The sanguine temperament is hot and moist meaning that it has receptive and dispersive qualities. Jupiter, the planet which is both hot and moist has rulership over this temperament. And it is easy to see the receptive and dispersive qualities of the bodily functions that Jupiter governs. Jupiter's dominion over the liver is commonly believed to have been granted because the liver is the largest internal organ. However it is the function of the liver which corresponds with the receptive and dispersive qualities of Jupiter. Food is digested in the stomach where the nutriment or chyle is extracted and received into the liver. It is here that the chyle is separated into the four humours and dispersed throughout the body. So both digestion in the stomach and the differentiation of the chyle in the liver are Jupiterian functions. In both cases the raw materials are received for concoction and the useful by-products are passed on to where they are of benefit.
Of the three mental faculties memory, imagination and judgement, the latter was given to Jupiter.
Judgement is seated in the midst of the brain, to shew that it ought to bear rule over all of the other faculties; it is the judge of the little world, to approve what is good, to reject what is bad: It is the seat of reason, and the guide of actions, so that all failings are committed through infirmity, in not rightly judging between a real and apparent good. It is hot and moist in quality, and under the influence of Jupiter.
Pharmacopoeia Londinensis, Culpeper
Again, we can see the reason for this. The quality of moisture allows us to receive the information on which we base our judgement which is then applied through the dispersive quality of heat into action and thought.
We see an important characteristic of Jupiter evident - the moral judgement of what is right and wrong based on personal understanding, not the cold, hard adherence to social norms, nor the rule of the majority. Of course, the Promethean warning carries through - ill-conceived action through not fully assessing the ramifications of one's judgement, thinking one is doing the right thing. However, this failing is based on a desire for "apparent good", yet not determining the outcome of the situation appropriately.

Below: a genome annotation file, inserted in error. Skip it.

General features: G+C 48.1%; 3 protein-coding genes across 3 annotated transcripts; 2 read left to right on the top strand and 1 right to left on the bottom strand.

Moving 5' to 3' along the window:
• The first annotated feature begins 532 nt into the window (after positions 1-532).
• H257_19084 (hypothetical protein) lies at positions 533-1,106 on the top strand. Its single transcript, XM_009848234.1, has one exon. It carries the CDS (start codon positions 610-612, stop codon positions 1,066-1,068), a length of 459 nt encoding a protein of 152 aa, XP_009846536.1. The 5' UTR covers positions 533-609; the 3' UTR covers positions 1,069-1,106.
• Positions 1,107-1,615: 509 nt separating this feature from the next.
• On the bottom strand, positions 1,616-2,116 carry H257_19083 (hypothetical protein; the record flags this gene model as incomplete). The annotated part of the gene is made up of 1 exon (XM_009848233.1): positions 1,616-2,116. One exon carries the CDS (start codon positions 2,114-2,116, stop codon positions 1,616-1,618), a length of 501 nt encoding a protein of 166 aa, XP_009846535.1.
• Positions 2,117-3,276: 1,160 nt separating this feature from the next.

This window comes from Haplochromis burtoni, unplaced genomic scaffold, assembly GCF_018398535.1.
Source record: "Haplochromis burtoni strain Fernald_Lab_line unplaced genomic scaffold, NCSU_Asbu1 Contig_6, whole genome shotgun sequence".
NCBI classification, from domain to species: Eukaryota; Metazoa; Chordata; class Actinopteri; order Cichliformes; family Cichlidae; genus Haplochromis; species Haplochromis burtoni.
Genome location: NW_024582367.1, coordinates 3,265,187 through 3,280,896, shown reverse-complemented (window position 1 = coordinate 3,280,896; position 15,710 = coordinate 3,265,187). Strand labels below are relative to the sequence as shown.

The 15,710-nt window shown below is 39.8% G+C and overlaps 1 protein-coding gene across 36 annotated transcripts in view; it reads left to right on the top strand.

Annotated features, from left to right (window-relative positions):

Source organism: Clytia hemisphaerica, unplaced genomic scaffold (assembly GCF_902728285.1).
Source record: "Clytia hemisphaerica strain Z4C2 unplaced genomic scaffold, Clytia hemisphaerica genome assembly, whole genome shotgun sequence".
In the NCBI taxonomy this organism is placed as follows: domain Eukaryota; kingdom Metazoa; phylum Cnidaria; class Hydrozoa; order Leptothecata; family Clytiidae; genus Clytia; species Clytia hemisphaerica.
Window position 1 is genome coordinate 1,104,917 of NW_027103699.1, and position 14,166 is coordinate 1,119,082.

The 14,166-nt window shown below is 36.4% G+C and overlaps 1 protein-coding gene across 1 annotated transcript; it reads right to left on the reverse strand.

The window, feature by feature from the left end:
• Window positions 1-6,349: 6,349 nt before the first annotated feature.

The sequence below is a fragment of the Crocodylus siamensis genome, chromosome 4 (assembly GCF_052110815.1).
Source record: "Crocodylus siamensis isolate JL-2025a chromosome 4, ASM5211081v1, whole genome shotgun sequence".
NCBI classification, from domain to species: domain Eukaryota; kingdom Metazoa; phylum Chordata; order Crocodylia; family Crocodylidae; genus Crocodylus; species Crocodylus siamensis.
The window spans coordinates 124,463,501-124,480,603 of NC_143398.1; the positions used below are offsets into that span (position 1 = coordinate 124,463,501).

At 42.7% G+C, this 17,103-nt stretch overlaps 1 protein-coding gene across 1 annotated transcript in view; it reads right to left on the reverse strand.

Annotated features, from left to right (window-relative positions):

Jupiter's dominion over the rest of the planets is also reinforced here through judgement's "rule over all of the other faculties".
Signs of a Sanguine Man
Sanguine men are of a mean form (average build), their bodies well composed, with larger limbs, and fleshier, but not fat: with great veins and arteries, smooth skins, hot and moist in feeling, the body hairy, and soon bearded: the colour is white, intermixed with redness in the cheeks, their hair for the most part is brown. And touching their conditions, they are merry, liberal, bountiful, courteous, bold enough, merciful, trusty, faithful and of good behaviour; a little thing will cause him to weep, and when that is done no further grief sticketh to their hearts; which is contrary to melancholy men, for they cannot weep, although it be in a matter that concerns them neer, but yet their cogitation thereof is imprinted in their hearts. The sanguine man hath good appetite, and quick digestion; his urine is yellow and thick, his pulse is great and full, and dreameth of red things, and pleasant conceits.